Vinterberg had directed one feature before then, the little seen (and even to this day, rarely screened) The Biggest Heroes. Festen became an international arthouse hit, partly because of the cachet of Dogme 95, which few people really seemed to understand, ascribing far more films to it than were actually made, and also because it broached a subject that was, for want of a better word, fashionable in fiction and film in the 1990s: child abuse. In reality though the film is only tangentially about paedophilia and it is only Ulrich Thomsen’s superb performance as the evidently tortured Christian that keeps the gravity of the matter in sight.
After Christian’s announcement, which he repeats first in more graphic detail, and a second time, accusing his mother of having turned a blind eye when once surprising her husband in the act, the film turns into a comedy of manners. The bombshell is disturbing not so much for its disclosure than for its rupture of the evening’s calm, and for its questioning of the father as the head of the family. The well-being of the father-as-symbol concerns the gathered guests more than what might happen to Hilge if he is delivered to the police, as he challenges his son to do. Épater les bourgeois is not simply Vinterberg’s intention, it is his theme. Christian is denounced for his poor taste and his younger brother Michael, childish to a fault, and himself a lousy father of three, turns on him, dragging him away from the dinner party and tying him up in the neighbouring forest. But Christian keeps coming back, righteous like his name, and appearing at the table, like Banquo at the feast in MacBeth.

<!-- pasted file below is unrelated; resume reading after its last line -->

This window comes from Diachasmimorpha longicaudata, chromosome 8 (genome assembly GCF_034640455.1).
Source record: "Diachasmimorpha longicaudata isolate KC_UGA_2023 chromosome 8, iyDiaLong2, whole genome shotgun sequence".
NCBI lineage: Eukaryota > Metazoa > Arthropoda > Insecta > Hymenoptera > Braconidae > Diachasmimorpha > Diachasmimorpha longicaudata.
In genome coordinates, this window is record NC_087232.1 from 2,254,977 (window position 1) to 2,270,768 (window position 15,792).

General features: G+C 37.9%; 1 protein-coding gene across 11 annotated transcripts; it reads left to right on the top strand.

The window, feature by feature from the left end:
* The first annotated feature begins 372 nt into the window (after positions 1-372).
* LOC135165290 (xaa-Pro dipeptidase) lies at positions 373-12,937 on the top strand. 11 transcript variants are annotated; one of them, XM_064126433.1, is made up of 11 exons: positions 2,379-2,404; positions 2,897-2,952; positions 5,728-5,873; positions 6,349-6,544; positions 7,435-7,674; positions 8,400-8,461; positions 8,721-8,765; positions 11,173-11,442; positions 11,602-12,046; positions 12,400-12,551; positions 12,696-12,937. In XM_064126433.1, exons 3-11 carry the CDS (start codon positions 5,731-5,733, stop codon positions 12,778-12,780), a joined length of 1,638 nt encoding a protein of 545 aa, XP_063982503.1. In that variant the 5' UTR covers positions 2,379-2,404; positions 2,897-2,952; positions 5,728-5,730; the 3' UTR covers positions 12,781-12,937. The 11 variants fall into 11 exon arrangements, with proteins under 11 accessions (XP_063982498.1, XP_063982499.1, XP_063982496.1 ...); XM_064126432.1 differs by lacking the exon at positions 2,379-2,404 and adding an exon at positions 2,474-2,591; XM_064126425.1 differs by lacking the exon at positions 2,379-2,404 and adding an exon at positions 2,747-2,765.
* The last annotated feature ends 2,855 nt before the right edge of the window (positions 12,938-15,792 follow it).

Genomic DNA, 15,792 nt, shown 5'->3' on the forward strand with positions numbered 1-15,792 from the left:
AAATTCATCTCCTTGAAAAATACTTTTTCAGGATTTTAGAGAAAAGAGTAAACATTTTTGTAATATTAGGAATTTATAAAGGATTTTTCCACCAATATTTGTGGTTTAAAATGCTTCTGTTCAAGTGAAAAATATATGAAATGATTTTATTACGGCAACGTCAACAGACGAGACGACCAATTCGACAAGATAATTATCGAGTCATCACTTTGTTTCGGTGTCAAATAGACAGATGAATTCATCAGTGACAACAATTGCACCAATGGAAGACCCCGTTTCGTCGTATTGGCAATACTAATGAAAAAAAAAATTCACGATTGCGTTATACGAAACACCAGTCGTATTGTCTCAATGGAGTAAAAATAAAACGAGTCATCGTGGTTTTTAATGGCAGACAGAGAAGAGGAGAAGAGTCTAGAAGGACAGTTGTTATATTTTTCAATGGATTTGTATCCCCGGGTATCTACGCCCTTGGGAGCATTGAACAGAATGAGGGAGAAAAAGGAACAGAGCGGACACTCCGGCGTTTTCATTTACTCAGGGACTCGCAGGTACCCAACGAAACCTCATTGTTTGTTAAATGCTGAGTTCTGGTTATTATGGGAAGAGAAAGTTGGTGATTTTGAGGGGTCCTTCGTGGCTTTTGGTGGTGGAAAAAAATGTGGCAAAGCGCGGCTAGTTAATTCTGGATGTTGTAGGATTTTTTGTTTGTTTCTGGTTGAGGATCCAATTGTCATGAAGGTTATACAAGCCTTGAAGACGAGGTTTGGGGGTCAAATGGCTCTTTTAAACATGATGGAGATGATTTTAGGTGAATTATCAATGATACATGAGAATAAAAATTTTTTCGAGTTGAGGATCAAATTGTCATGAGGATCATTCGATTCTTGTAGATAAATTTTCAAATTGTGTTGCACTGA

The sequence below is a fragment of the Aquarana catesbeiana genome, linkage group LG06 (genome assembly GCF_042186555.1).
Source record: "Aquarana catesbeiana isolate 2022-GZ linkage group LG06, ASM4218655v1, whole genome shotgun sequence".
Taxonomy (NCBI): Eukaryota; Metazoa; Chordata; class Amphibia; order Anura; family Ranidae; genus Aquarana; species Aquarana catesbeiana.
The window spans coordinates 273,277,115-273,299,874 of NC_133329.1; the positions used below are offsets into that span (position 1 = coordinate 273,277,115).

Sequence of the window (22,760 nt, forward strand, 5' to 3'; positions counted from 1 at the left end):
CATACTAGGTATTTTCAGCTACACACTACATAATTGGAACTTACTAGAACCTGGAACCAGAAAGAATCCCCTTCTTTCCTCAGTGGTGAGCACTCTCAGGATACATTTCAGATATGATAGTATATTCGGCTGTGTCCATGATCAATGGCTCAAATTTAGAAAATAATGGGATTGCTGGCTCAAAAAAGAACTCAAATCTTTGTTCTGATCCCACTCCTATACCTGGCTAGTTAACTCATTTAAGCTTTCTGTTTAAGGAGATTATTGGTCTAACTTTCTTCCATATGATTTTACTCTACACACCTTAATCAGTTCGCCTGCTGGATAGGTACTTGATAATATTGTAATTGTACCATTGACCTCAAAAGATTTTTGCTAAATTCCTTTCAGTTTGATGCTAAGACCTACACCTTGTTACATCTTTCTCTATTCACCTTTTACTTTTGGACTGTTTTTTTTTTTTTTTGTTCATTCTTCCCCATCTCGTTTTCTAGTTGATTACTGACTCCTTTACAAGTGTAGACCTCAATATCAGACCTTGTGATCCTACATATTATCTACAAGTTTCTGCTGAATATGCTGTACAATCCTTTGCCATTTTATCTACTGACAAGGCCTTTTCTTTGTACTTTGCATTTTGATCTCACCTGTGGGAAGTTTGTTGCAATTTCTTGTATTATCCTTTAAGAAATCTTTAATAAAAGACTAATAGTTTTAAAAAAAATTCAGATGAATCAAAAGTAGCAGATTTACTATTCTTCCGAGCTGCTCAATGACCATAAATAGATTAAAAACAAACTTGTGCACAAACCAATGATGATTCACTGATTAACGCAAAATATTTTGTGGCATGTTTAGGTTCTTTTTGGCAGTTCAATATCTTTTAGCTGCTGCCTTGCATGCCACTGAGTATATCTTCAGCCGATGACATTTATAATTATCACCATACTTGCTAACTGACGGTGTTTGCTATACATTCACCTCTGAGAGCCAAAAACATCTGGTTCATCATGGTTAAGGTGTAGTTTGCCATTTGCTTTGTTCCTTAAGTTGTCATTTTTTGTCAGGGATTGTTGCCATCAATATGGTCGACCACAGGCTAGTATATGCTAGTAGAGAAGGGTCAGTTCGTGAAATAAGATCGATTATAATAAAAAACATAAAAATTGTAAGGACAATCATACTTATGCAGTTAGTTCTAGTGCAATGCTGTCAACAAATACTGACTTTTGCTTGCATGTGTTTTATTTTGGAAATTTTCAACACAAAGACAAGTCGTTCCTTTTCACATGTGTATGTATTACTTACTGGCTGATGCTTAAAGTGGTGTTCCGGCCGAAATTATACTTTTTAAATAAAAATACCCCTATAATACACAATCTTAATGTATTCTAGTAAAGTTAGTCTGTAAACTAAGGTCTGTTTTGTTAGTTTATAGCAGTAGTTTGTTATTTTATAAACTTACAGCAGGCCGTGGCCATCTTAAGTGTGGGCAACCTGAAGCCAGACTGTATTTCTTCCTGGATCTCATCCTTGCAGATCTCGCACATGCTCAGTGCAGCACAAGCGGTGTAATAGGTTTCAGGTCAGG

By this time, Christian, and the rupture he represents can no longer be repressed. His grandmother singing soothing traditional songs to the gathering will not suffice. A nastier tone takes over. The black boyfriend of Christian’s sister Helene is subjected to racial abuse first by Michael and then by what seems to be all the guests, who sing an old racist song whose influence has weathered well the years of Danish Social Democracy and political correctness. It is going a bit too far to say ‘there’s something rotten in the state of Denmark’ as one laughably pretentious review from the time of its release suggested, but the rules of the game are now changed. Or maybe not changed, just shifted a little. This culminates in the conga-line that weaves its way through the house, itself a nod to Bergman’s Fanny and Alexander, another director for whom fathers were often cold and sinister rather than loving parents. It is also worth pointing out that Henning Moritzen, who plays the father, first came to prominence as a young man in Bergman’s 1962 film Smiles of a Summer Night.